Happy Talk Speech & Language Therapy: Autism – A Straight Talking Guide

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Autism ~ A Straight Talking Guide

by Kirsty Henderson

What is autism?

Generally speaking, people with autism find it challenging to communicate with other people and to socialise. But, individuals with autism vary hugely in their skills, abilities and what they personally find challenging.

So, how do you spot the signs of possible autism in children? Children with autism may have difficulty in these four areas:

  • communicating with other people
  • understanding and using language
  • sensory processing
  • being flexible in play and behaviour

Autism shares common features with other conditions, so it’s important to get an expert to diagnose whether or not a child has autism. Autism is a lifelong condition, so children won’t grow out of it.

But it’s important to remember that there are positive aspects to autism, as well as the more publicised difficulties. Also, each child with autism is totally unique. So, what is true for one child may not be true for the next. This is why autism is described as a ‘spectrum’.

Not listening

What causes autism?

There is lots of on-going research in this area. There is some evidence that this condition runs in families. For example, an uncle or grandparent may also have autism and there appears to be a genetic link. Some studies are looking at whether other factors could perhaps cause autism.

What signs are there?

Remember that no two children are the same. But, of course there are some similarities too. You may spot some of the following:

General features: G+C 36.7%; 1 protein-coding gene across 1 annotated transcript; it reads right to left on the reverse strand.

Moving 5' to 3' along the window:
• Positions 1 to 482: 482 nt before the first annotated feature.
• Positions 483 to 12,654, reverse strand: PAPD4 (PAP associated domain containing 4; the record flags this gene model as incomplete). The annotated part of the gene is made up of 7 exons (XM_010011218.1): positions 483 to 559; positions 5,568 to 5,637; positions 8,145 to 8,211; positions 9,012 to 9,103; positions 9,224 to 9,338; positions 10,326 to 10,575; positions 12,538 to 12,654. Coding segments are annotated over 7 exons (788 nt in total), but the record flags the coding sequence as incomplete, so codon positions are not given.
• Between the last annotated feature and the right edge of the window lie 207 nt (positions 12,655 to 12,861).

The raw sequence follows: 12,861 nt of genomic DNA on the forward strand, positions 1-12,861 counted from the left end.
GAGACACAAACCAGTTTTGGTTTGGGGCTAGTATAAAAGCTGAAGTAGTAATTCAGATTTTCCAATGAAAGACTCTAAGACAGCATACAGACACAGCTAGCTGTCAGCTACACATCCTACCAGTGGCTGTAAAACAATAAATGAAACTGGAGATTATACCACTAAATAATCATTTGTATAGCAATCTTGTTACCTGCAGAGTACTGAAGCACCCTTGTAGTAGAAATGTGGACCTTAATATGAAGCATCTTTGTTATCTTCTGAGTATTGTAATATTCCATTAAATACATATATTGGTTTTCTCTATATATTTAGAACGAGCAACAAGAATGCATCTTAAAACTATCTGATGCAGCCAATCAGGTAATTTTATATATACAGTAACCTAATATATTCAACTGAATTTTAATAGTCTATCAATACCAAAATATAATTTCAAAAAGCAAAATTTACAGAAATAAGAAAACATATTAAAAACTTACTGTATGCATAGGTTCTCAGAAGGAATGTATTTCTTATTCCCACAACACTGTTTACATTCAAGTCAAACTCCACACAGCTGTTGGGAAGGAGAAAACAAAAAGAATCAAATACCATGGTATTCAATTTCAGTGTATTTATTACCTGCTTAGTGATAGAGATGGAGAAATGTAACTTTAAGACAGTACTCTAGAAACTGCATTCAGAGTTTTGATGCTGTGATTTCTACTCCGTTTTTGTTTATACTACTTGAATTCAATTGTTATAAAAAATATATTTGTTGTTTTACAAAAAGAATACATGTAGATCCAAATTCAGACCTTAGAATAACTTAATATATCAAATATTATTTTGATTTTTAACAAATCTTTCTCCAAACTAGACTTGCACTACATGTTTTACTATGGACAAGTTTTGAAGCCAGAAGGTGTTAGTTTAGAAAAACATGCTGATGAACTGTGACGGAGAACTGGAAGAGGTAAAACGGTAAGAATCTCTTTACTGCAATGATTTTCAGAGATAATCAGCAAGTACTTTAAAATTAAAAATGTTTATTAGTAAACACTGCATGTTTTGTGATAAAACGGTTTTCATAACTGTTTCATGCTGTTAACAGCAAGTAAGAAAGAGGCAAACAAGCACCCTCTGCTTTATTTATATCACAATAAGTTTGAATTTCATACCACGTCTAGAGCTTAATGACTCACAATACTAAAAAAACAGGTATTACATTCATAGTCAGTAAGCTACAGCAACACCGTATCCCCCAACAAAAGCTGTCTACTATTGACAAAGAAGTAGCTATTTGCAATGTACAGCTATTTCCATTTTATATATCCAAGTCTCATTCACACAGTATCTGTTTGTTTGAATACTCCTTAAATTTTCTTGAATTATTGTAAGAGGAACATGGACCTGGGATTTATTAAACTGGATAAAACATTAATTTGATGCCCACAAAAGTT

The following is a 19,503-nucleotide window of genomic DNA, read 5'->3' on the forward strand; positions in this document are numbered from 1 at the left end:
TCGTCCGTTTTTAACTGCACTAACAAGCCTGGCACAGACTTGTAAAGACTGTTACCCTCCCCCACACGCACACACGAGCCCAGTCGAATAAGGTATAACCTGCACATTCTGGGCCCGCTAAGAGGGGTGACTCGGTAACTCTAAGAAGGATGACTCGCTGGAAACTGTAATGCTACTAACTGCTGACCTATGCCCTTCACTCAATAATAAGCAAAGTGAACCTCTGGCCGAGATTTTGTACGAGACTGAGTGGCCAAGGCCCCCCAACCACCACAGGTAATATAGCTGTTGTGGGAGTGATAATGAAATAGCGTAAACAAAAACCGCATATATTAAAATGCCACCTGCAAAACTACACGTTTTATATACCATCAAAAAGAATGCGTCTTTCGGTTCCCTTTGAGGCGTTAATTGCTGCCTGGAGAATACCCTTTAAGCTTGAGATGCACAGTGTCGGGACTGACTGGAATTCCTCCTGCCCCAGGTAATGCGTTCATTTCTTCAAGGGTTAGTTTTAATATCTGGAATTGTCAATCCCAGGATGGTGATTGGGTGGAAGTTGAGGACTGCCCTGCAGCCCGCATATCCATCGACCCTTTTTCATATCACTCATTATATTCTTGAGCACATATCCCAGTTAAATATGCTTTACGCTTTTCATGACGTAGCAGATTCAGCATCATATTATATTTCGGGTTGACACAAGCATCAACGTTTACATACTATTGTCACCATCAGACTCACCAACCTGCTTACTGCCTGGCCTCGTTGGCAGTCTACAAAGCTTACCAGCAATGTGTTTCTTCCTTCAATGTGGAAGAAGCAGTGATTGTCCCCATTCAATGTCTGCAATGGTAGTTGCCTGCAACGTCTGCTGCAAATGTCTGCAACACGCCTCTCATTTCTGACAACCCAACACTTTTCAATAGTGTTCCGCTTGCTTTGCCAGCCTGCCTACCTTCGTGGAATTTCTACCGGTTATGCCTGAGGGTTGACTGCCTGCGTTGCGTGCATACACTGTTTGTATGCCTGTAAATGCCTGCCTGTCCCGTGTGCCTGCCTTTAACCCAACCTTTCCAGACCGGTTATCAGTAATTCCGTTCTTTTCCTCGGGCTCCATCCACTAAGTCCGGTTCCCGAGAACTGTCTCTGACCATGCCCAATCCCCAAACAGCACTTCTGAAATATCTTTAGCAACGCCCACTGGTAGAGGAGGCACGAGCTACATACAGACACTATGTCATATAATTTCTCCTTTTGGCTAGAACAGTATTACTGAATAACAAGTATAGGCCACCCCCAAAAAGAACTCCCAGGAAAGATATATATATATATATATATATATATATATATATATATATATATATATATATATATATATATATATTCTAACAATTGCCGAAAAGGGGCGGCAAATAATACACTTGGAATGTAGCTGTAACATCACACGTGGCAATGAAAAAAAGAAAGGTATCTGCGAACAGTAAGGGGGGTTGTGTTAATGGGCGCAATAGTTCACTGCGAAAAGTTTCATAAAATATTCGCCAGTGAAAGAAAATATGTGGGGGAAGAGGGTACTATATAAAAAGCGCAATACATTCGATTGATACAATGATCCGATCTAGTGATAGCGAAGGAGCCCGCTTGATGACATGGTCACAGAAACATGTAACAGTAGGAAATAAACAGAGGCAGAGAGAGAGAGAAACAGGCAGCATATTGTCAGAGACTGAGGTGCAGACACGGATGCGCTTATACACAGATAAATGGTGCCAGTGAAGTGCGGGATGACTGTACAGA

Parents sometimes notice that their child is late talking, or doesn’t talk at all. A child with autism appears less sociable, though this may not be noticed until the age of three plus, when their peers are starting to play together.

Children with autism are often delayed in their play skills and can be quite ‘rigid’ in their play. Children sometimes show inflexible behaviour and may have difficulty coping with changes in routine. Some children tend to avoid eye contact too, though this is not true for all.

Positive things about autism

  • The right support can help children improve their communication, language and play skills
  • Many children with autism are good visual learners
  • Children with autism learn, change and develop new skills, just like other children
  • Structured play helps children with autism to develop their play skills
  • Around 75% of children with autism will learn to talk
  • Children with autism can be very loving, just like other children
  • Some children with autism laugh, make jokes, have friends and do well socially
  • Some children with autism will go on to higher education
  • Some adults with autism work and live independently
  • There is lots of support available for children and parents
  • The more we learn about autism, the more we can help children to achieve their full potential

Further advice and information

For advice and information on how to help a child with autism, please get in touch with Kirsty Henderson at Happy Talk.

A good website to look at for more information is www.autism.org.uk.

I’d recommend this Bristol-based support group www.bristolautismsupport.com/

There is an interesting article, written as if from a child’s point of view at


Kirsty Henderson is a qualified Speech and Language Therapist, practising in Bristol.


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Speech and Language Therapy

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